I read the previous book (Confessions of a Serial Alibi) within two days. This one, although quite a lot shorter, hasn’t been as easy to get through. There’s a lot to absorb and consider. It’s not the kind of book that can be rushed. Parts of it need to be savoured – enjoying the language and way it enhances descriptions of O’Brien’s experiences – while other parts require reflection, to think about the consequences of what has just been read.
Written from the author’s experience, it is an account of the absurdity and incongruities of an unjust war in Vietnam. A war motivated by ideology and political ambition.
O’Brien writes about the moral struggle when faced with the prospect of being drafted, and how escape to Canada would bring shame on his family and community.
He also considers the ramifications of desertion after the chance for dodging the draft has been missed.
And then there’s the basic training intended to prepare new recruits for what will be faced when they are deployed to Vietnam.
The obsession with (cadence call) singing while marching during training was surely intended to inoculate them to the absurdities ahead, and seems to be a unique, comic feature of American military life made familiar around the world through many army-based films and TV series.
The examples of this in O’Brien’s book would be laughable if not for the crude misogyny and racism, reflecting the boy’s own patriotic machismo being instilled into young recruits, desensitising their consciences in preparation for the brutalities and atrocities ahead.
On arrival in Vietnam the drafted recruits are welcomed with warnings they are prone to be killed or maimed.
After being given that spiel they are offered a potential life and limb saving option: to “re-up” – basically to sign up to extend their military service to three years, on the “promise” of being given a:
“nice, safe, rear job. You get some on the job training, the works. You get a skill. You sleep in a bed… So. You lose a little time to Uncle Sam. Big deal. You save your ass…
And there’s the experience of endless jungle patrols, raids on often deserted villages; monotonous and pointless manoeuvres in a foreign country for reasons unknown, and probably reasons better NOT known.
…no one in Alpha Company knows or cares about the cause purpose of their war; it is about “dinks and slopes”, and the idea is simply to kill them or avoid them. Except that in Alpha you don’t kill a man, you “waste” him.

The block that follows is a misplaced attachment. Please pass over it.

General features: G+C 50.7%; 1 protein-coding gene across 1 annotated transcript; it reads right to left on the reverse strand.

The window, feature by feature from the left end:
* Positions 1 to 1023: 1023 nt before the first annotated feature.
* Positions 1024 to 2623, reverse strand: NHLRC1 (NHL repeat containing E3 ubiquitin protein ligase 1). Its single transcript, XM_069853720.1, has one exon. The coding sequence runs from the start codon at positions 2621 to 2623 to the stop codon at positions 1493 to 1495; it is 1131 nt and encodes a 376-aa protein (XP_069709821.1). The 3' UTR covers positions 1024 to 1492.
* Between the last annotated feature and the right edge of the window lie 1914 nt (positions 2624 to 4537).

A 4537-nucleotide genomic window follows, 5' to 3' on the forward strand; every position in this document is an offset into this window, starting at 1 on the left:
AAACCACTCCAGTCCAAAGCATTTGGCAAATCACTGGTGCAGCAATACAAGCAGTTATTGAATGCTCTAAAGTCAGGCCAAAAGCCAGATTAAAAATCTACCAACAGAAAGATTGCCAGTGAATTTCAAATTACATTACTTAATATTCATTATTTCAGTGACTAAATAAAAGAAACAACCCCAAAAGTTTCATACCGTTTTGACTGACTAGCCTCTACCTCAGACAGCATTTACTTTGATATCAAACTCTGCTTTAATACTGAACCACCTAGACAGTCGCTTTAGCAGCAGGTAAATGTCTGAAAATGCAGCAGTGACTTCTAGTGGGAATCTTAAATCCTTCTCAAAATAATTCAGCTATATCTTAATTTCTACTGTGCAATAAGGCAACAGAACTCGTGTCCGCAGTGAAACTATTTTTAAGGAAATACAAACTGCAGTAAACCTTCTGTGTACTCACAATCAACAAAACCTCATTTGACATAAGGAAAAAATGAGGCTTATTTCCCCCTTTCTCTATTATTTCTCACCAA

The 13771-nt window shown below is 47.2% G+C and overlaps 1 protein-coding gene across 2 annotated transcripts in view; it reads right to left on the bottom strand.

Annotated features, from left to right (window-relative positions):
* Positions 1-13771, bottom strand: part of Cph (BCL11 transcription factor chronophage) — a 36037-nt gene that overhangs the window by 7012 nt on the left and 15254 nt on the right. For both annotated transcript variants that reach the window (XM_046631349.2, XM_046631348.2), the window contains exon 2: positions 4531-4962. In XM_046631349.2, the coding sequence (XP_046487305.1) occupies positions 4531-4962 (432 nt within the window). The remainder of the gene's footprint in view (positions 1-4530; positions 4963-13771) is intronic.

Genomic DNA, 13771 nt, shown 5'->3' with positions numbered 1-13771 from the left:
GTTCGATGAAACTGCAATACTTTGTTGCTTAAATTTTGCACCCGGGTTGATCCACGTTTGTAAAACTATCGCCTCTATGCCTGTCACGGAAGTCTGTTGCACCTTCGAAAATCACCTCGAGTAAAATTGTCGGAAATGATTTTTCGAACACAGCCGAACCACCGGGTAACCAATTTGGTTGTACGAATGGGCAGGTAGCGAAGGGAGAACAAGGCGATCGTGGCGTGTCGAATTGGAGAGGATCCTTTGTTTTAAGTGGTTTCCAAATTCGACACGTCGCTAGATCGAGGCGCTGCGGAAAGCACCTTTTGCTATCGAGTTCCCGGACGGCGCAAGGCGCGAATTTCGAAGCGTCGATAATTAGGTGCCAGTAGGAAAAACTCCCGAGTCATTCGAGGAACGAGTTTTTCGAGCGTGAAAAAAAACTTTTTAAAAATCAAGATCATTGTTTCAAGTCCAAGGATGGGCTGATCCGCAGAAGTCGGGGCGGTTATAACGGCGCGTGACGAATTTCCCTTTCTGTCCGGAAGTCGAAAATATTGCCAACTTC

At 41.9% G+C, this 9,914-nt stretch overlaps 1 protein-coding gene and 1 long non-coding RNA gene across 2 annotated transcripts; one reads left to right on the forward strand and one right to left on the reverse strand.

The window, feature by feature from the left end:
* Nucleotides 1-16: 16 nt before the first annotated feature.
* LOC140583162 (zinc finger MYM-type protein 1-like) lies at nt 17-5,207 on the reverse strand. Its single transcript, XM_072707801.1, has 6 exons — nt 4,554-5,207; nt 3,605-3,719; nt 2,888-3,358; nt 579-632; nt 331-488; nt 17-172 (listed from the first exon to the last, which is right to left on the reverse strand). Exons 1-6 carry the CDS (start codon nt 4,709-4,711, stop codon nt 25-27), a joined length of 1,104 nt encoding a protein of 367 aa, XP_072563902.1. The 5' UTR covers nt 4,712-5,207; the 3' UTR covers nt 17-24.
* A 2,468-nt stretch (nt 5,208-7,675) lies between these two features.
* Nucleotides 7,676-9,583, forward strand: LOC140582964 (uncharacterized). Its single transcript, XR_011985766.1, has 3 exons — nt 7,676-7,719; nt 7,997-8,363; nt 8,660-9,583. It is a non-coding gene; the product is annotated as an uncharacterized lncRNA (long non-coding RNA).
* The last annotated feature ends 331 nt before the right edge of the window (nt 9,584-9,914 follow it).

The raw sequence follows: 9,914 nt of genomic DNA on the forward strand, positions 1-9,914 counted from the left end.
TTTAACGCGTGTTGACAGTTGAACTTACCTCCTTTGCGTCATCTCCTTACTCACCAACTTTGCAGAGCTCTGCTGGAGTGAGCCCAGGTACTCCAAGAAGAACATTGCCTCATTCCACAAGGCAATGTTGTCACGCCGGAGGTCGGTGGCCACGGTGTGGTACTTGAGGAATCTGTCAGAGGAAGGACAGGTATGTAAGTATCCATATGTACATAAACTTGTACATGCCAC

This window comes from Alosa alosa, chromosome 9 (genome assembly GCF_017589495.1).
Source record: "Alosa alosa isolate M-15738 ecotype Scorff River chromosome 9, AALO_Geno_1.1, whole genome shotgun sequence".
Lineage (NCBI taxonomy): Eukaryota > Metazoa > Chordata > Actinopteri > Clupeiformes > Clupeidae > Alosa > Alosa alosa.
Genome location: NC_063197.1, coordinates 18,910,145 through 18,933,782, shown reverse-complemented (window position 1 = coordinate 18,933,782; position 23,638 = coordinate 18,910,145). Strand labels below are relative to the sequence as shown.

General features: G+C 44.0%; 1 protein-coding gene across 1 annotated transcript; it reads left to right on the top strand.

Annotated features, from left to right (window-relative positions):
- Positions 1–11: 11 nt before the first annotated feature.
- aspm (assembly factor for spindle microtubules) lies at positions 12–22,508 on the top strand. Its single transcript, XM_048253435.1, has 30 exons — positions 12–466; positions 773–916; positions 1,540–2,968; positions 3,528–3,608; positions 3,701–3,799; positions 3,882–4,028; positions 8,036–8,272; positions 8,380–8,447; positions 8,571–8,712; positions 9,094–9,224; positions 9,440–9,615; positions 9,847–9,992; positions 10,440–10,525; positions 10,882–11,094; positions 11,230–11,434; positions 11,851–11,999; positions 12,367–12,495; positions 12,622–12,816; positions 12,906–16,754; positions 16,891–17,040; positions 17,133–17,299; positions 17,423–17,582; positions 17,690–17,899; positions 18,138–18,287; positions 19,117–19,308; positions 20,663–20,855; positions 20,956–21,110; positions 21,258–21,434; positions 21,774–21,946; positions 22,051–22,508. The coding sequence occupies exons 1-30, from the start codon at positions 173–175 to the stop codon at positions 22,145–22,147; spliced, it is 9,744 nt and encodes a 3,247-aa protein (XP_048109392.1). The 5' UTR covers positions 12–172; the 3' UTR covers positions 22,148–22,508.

Finally there’s the conscience-numbing, empathy-eroding effect of combat, with friends being killed and excessive retaliation resulting in villages being napalmed, and innocent villagers, including children and babies being “wasted”.
And feeling no pity afterwards.
O’Brien’s book has the authenticity of being written by someone with personal experience, and experience is what he conveys: the feelings, the emotions (or lack of) the wrestling with conscience (or lack of) – how war affects and changes a man according to that experience and according to the situation in which he finds himself.
Humanity can easily be suppressed, and yet equally that humanity can resurface in quieter times, when there’s opportunity for reflection on what has been done.
She had been shot once. The bullet tore through her green uniform and into her buttock and went out through her groin. She lay on her side, sprawled against a paddy dike. She never opened her eyes…
…”I wish I could help her.” The man who shot her knelt down…
… The man who shot her peered into her face. He asked if she could be given some shade…
…The man who shot her stroked her hair. Two other soldiers and a medic stood beside her, fanning her and waving at the flies…
…The man who shot her held his canteen to her lips and she drank some Kool-Aid.
Then she twisted her head from side to side. She pulled her legs up to her chest and rocked, her whole body swaying. The man who shot her poured a trickle of water onto her forehead.
Soon she stopped swaying.